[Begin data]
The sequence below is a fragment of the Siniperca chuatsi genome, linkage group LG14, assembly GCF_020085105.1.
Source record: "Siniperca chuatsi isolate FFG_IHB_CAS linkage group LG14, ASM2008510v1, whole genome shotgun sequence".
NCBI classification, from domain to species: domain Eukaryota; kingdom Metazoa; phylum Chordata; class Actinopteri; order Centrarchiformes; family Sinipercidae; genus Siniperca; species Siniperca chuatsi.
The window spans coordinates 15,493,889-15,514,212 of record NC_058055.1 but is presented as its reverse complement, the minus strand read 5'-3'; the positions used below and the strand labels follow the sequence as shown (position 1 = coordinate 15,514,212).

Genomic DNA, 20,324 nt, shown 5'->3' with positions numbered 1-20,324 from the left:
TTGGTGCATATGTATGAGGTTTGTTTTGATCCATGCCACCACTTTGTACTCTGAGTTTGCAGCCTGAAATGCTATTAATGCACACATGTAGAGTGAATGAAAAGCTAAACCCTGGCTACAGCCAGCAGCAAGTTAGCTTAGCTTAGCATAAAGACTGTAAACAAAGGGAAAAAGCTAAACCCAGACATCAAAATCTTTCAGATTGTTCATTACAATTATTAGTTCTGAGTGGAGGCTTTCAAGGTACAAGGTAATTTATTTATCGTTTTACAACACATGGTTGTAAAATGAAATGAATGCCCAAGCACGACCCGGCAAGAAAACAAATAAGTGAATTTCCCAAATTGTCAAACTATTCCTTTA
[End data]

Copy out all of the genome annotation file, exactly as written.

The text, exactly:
The sequence below is a fragment of the Siniperca chuatsi genome, linkage group LG14, assembly GCF_020085105.1.
Source record: "Siniperca chuatsi isolate FFG_IHB_CAS linkage group LG14, ASM2008510v1, whole genome shotgun sequence".
NCBI classification, from domain to species: domain Eukaryota; kingdom Metazoa; phylum Chordata; class Actinopteri; order Centrarchiformes; family Sinipercidae; genus Siniperca; species Siniperca chuatsi.
The window spans coordinates 15,493,889-15,514,212 of record NC_058055.1 but is presented as its reverse complement, the minus strand read 5'-3'; the positions used below and the strand labels follow the sequence as shown (position 1 = coordinate 15,514,212).

Genomic DNA, 20,324 nt, shown 5'->3' with positions numbered 1-20,324 from the left:
TTGGTGCATATGTATGAGGTTTGTTTTGATCCATGCCACCACTTTGTACTCTGAGTTTGCAGCCTGAAATGCTATTAATGCACACATGTAGAGTGAATGAAAAGCTAAACCCTGGCTACAGCCAGCAGCAAGTTAGCTTAGCTTAGCATAAAGACTGTAAACAAAGGGAAAAAGCTAAACCCAGACATCAAAATCTTTCAGATTGTTCATTACAATTATTAGTTCTGAGTGGAGGCTTTCAAGGTACAAGGTAATTTATTTATCGTTTTACAACACATGGTTGTAAAATGAAATGAATGCCCAAGCACGACCCGGCAAGAAAACAAATAAGTGAATTTCCCAAATTGTCAAACTATTCCTTTA